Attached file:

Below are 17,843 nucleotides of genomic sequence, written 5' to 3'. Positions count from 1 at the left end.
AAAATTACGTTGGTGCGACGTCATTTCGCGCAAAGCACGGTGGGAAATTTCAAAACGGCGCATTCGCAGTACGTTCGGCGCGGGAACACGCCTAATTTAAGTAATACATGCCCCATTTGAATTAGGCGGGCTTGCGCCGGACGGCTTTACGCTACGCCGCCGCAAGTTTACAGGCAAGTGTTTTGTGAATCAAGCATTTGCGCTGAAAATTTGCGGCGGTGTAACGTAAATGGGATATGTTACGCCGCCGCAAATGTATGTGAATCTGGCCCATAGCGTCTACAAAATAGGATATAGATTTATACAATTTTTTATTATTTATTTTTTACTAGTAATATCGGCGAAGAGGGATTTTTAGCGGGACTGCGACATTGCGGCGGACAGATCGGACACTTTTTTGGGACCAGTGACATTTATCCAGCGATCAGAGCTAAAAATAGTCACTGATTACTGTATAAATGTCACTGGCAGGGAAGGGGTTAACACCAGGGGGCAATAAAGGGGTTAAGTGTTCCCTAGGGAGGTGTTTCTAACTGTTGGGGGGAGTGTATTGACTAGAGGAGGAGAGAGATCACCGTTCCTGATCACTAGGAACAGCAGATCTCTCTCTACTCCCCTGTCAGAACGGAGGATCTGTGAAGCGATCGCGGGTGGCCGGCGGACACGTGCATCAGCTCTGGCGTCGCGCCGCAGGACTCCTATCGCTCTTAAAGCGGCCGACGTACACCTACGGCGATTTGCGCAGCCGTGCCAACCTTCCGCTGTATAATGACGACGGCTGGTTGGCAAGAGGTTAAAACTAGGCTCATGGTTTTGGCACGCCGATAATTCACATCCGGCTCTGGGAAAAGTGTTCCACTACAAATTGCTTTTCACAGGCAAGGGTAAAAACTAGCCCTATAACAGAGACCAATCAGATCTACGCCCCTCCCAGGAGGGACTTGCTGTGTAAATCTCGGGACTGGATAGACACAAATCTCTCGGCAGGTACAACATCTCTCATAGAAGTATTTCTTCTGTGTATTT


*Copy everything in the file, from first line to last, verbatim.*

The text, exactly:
Below are 17,843 nucleotides of genomic sequence, written 5' to 3'. Positions count from 1 at the left end.
AAAATTACGTTGGTGCGACGTCATTTCGCGCAAAGCACGGTGGGAAATTTCAAAACGGCGCATTCGCAGTACGTTCGGCGCGGGAACACGCCTAATTTAAGTAATACATGCCCCATTTGAATTAGGCGGGCTTGCGCCGGACGGCTTTACGCTACGCCGCCGCAAGTTTACAGGCAAGTGTTTTGTGAATCAAGCATTTGCGCTGAAAATTTGCGGCGGTGTAACGTAAATGGGATATGTTACGCCGCCGCAAATGTATGTGAATCTGGCCCATAGCGTCTACAAAATAGGATATAGATTTATACAATTTTTTATTATTTATTTTTTACTAGTAATATCGGCGAAGAGGGATTTTTAGCGGGACTGCGACATTGCGGCGGACAGATCGGACACTTTTTTGGGACCAGTGACATTTATCCAGCGATCAGAGCTAAAAATAGTCACTGATTACTGTATAAATGTCACTGGCAGGGAAGGGGTTAACACCAGGGGGCAATAAAGGGGTTAAGTGTTCCCTAGGGAGGTGTTTCTAACTGTTGGGGGGAGTGTATTGACTAGAGGAGGAGAGAGATCACCGTTCCTGATCACTAGGAACAGCAGATCTCTCTCTACTCCCCTGTCAGAACGGAGGATCTGTGAAGCGATCGCGGGTGGCCGGCGGACACGTGCATCAGCTCTGGCGTCGCGCCGCAGGACTCCTATCGCTCTTAAAGCGGCCGACGTACACCTACGGCGATTTGCGCAGCCGTGCCAACCTTCCGCTGTATAATGACGACGGCTGGTTGGCAAGAGGTTAAAACTAGGCTCATGGTTTTGGCACGCCGATAATTCACATCCGGCTCTGGGAAAAGTGTTCCACTACAAATTGCTTTTCACAGGCAAGGGTAAAAACTAGCCCTATAACAGAGACCAATCAGATCTACGCCCCTCCCAGGAGGGACTTGCTGTGTAAATCTCGGGACTGGATAGACACAAATCTCTCGGCAGGTACAACATCTCTCATAGAAGTATTTCTTCTGTGTATTT